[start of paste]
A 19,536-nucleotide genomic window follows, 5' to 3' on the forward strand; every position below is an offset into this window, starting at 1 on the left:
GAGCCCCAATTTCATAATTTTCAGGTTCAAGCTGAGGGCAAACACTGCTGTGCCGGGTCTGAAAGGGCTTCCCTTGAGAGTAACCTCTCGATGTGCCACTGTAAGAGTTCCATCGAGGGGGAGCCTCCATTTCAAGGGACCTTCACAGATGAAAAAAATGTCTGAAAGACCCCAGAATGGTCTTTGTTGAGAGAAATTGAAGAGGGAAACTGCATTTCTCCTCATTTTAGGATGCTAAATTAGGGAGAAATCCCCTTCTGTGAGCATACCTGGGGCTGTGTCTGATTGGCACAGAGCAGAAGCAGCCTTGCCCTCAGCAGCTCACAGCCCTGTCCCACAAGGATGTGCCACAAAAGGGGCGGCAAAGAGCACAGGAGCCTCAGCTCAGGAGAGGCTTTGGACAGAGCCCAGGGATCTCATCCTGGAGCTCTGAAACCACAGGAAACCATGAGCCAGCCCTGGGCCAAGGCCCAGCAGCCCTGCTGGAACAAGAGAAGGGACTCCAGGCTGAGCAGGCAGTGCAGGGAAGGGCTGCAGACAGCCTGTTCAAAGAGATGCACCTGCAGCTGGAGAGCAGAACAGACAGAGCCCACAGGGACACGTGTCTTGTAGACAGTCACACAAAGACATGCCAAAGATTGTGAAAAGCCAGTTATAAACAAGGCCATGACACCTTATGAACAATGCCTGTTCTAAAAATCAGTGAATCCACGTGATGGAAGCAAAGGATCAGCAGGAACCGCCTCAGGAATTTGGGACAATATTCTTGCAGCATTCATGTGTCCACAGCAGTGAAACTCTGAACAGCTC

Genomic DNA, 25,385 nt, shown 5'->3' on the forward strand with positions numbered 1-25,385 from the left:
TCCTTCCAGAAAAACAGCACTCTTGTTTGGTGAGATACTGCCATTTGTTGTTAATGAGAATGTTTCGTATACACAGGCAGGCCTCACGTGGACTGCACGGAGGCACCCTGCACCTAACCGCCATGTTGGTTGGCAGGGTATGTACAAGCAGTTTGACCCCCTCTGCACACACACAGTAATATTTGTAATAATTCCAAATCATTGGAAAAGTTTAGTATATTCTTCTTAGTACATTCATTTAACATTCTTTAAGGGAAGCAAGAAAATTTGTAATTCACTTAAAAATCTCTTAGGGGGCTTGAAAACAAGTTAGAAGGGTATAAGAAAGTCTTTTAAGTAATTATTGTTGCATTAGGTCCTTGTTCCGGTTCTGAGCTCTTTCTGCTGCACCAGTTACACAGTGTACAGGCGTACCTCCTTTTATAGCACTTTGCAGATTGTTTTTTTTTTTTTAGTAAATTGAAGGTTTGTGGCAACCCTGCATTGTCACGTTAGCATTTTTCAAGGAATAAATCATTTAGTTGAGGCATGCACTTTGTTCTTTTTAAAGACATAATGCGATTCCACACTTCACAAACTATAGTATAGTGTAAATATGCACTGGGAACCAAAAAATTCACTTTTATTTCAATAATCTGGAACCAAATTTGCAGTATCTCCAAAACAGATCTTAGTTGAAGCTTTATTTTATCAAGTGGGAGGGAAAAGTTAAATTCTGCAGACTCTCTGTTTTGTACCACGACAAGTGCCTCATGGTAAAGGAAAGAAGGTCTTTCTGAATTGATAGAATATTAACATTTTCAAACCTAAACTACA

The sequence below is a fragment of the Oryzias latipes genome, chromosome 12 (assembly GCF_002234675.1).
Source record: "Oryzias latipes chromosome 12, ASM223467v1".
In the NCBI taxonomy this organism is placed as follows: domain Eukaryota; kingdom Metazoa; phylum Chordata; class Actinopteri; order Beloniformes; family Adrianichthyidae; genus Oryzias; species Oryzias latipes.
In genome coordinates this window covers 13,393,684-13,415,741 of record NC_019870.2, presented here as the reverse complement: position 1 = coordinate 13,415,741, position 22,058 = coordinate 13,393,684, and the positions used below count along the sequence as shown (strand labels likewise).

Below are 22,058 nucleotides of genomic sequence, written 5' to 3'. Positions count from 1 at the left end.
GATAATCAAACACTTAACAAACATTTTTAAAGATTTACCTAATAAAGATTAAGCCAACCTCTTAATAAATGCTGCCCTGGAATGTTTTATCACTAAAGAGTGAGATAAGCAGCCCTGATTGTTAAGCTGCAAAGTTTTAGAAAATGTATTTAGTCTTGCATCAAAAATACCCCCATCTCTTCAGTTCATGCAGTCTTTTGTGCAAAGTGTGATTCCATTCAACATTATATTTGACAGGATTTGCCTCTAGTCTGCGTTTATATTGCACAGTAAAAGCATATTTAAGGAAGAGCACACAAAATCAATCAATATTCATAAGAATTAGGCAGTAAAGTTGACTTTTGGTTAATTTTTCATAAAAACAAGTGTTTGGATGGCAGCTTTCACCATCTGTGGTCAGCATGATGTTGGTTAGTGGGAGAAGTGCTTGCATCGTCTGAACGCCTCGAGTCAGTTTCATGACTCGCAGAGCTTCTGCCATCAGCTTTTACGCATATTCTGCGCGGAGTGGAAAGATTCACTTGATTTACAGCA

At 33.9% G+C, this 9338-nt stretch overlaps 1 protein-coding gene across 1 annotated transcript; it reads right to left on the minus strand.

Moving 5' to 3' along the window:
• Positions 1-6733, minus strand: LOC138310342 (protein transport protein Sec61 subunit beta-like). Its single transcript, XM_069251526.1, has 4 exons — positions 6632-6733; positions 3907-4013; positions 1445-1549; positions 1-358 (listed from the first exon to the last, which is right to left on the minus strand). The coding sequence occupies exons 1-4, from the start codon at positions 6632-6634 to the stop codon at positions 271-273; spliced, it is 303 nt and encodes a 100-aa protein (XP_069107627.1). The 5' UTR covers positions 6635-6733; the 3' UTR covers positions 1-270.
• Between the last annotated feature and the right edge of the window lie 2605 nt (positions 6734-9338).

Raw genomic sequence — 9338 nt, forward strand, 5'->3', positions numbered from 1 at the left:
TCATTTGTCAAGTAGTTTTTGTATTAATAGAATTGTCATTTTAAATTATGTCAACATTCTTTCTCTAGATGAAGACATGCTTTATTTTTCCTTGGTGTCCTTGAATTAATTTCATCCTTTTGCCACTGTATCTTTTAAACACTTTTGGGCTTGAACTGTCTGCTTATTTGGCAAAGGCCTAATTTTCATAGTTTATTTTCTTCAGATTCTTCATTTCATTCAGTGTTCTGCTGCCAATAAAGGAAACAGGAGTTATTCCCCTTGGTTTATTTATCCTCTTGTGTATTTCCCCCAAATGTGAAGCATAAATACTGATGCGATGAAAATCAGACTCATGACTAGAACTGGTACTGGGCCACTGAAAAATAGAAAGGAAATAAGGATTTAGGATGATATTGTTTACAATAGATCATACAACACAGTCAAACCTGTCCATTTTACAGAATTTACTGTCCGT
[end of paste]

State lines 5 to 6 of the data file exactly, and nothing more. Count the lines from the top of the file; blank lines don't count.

The sequence below is a fragment of the Oryzias latipes genome, chromosome 12 (assembly GCF_002234675.1).
Source record: "Oryzias latipes chromosome 12, ASM223467v1".